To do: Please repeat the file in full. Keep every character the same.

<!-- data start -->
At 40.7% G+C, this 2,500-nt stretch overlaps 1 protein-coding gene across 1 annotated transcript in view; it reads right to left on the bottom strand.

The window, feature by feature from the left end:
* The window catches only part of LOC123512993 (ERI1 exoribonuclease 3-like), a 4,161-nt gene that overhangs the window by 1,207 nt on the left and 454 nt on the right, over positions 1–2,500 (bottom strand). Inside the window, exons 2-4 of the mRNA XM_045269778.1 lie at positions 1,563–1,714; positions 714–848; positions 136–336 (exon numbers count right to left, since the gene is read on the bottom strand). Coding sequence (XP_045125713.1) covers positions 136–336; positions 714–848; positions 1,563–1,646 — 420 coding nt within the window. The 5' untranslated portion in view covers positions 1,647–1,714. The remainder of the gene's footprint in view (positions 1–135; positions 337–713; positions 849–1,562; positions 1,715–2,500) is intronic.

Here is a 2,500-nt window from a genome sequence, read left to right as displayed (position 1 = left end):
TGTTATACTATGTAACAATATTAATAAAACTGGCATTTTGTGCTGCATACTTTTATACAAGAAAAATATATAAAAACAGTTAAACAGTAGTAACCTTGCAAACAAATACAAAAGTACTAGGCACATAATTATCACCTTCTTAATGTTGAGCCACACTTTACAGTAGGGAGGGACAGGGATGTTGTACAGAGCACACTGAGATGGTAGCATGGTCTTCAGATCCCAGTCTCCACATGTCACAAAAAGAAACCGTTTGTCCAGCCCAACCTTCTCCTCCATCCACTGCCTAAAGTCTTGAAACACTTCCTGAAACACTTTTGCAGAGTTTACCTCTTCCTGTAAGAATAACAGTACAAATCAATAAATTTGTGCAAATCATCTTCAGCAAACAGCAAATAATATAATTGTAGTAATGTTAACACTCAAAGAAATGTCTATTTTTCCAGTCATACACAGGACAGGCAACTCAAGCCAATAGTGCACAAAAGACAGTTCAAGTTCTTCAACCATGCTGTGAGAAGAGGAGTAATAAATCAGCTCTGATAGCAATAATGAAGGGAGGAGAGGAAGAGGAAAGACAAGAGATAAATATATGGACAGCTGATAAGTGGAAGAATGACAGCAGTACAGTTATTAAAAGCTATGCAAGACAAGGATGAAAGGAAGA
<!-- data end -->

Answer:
At 40.7% G+C, this 2,500-nt stretch overlaps 1 protein-coding gene across 1 annotated transcript in view; it reads right to left on the bottom strand.

The window, feature by feature from the left end:
* The window catches only part of LOC123512993 (ERI1 exoribonuclease 3-like), a 4,161-nt gene that overhangs the window by 1,207 nt on the left and 454 nt on the right, over positions 1–2,500 (bottom strand). Inside the window, exons 2-4 of the mRNA XM_045269778.1 lie at positions 1,563–1,714; positions 714–848; positions 136–336 (exon numbers count right to left, since the gene is read on the bottom strand). Coding sequence (XP_045125713.1) covers positions 136–336; positions 714–848; positions 1,563–1,646 — 420 coding nt within the window. The 5' untranslated portion in view covers positions 1,647–1,714. The remainder of the gene's footprint in view (positions 1–135; positions 337–713; positions 849–1,562; positions 1,715–2,500) is intronic.

Here is a 2,500-nt window from a genome sequence, read left to right as displayed (position 1 = left end):
TGTTATACTATGTAACAATATTAATAAAACTGGCATTTTGTGCTGCATACTTTTATACAAGAAAAATATATAAAAACAGTTAAACAGTAGTAACCTTGCAAACAAATACAAAAGTACTAGGCACATAATTATCACCTTCTTAATGTTGAGCCACACTTTACAGTAGGGAGGGACAGGGATGTTGTACAGAGCACACTGAGATGGTAGCATGGTCTTCAGATCCCAGTCTCCACATGTCACAAAAAGAAACCGTTTGTCCAGCCCAACCTTCTCCTCCATCCACTGCCTAAAGTCTTGAAACACTTCCTGAAACACTTTTGCAGAGTTTACCTCTTCCTGTAAGAATAACAGTACAAATCAATAAATTTGTGCAAATCATCTTCAGCAAACAGCAAATAATATAATTGTAGTAATGTTAACACTCAAAGAAATGTCTATTTTTCCAGTCATACACAGGACAGGCAACTCAAGCCAATAGTGCACAAAAGACAGTTCAAGTTCTTCAACCATGCTGTGAGAAGAGGAGTAATAAATCAGCTCTGATAGCAATAATGAAGGGAGGAGAGGAAGAGGAAAGACAAGAGATAAATATATGGACAGCTGATAAGTGGAAGAATGACAGCAGTACAGTTATTAAAAGCTATGCAAGACAAGGATGAAAGGAAGA